You must be new here. I am well aware of the reasons for Labour's difficulties in Scotland and that they go back decades. I also know a new lick of paint won't cut it. Having a policy platform like Neil's would pull some voters back if it goes to the country with that manifesto, but to really win people over it has to do the activism, abandon the dodgy practices, and become a movement that makes itself relevant in communities across Scotland by merging with and becoming a vehicle once again for working people, the poor, the disabled, the young and the elderly. It's not about changing the head and issuing a glossy policy platform - I challenge you to find anything on this blog arguing such a ridiculous position.

And if that's wrong, if that somehow does not address the mysterious "real problem" then you need to spell out just what that problem is and how it is being filled by the SNP et al.

jimboo said...

One problem is Scottish Labour voters are probably more to the right than many realise, White Van Dan has many Scottish cousins. Talk to many who voted Yes and abandoned Labour and they show he same concerns as Dan, they are not voting for a radical left of centre Scotland but a protectionist alternative. Those of my family who are working zero hours short term contracts,one even has to pay his employers NI contribution as agency worker. 30 years ago my village was probably 90% NUM, now a union free zone of self employed or low waged who see the Poles in particular as a threat. Of course the SNP lost a chunk of their natural middle class support during the referendum so it is getting complicated. One thing, it is a political desert ideas wise and the nation is split.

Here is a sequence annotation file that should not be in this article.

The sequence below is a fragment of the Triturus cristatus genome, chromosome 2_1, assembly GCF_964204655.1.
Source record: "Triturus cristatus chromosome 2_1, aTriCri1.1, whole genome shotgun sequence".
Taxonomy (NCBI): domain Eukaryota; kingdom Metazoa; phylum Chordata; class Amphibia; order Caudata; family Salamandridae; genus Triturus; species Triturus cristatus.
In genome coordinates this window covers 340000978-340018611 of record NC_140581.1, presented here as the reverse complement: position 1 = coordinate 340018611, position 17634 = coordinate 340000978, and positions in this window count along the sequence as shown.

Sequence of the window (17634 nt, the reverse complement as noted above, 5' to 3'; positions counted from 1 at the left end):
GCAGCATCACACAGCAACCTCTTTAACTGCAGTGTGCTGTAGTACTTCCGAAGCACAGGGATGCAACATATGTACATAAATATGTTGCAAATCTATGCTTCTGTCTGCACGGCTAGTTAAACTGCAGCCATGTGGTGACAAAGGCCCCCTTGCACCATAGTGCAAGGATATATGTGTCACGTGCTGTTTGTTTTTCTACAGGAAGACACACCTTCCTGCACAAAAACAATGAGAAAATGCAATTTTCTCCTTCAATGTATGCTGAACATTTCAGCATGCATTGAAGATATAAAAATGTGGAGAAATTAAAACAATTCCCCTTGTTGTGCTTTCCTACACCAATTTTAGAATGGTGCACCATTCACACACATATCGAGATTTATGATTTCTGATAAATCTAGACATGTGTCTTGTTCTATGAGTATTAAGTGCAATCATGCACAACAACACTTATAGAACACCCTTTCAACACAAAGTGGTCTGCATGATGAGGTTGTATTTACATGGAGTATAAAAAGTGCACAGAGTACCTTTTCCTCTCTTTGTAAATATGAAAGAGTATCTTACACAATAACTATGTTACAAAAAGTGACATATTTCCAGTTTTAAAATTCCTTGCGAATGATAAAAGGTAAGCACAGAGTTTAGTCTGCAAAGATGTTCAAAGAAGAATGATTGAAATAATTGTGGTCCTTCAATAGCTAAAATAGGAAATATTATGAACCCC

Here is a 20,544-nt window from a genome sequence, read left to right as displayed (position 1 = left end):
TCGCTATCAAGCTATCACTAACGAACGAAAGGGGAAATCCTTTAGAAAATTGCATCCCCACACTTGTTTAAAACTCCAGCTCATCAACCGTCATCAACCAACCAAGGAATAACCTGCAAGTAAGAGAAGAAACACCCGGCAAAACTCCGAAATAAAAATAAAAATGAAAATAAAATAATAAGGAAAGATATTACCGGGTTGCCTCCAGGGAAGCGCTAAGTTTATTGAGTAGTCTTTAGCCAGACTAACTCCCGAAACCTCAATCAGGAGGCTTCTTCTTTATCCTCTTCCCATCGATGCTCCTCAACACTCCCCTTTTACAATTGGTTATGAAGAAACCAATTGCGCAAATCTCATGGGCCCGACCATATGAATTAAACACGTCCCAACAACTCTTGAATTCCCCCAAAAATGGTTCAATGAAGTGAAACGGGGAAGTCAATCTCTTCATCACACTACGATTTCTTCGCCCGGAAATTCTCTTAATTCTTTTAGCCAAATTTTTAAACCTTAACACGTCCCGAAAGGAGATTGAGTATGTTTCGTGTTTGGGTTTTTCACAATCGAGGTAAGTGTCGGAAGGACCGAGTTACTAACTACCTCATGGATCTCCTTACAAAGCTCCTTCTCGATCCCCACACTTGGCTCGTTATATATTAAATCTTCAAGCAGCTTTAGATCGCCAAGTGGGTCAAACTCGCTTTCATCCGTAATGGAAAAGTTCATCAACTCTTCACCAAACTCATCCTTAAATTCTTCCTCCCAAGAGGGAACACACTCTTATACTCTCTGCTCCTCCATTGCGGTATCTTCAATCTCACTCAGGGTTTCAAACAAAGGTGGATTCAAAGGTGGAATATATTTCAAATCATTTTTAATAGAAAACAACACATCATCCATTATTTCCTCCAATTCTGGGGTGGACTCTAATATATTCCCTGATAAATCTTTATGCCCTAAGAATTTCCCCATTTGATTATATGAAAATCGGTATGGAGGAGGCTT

Anonymous said...

I think the few remaining left activists would be pleased to see Findlay. Murphy definitely more effective on TV though. It's back to that classic dilemma about you can't achieve anything in opposition but how much do you trust a guy like Murphy to help ordinary working people?

treborc said...

I think it's vital to get Finlay into the labour Scottish leadership and to keep the Progress right wing Blair-rite Murphy out.

I cannot see to many on the left wanting to vote for Murphy he is simple way to close to New labour and as such I would hope that Finlay can take it. but Murphy will have the backing of Both Blair and Progress and possibly the money.

jimboo said...

No confidentiality for Parliamentarians, how MP's and MSP's voted will be published.

jimboo said...

Murphy 55.8%
Findlay 35.0%
Boyack 9.4%


Sarah Boyack 4.22%
Neil Findlay 6.75%
Jim Murphy 22.36%

Party members

SB 2.3%
NF 10.89%
JM 20.14%


SB 2.73%
NF 17.34
JM 13.26%

source vote2012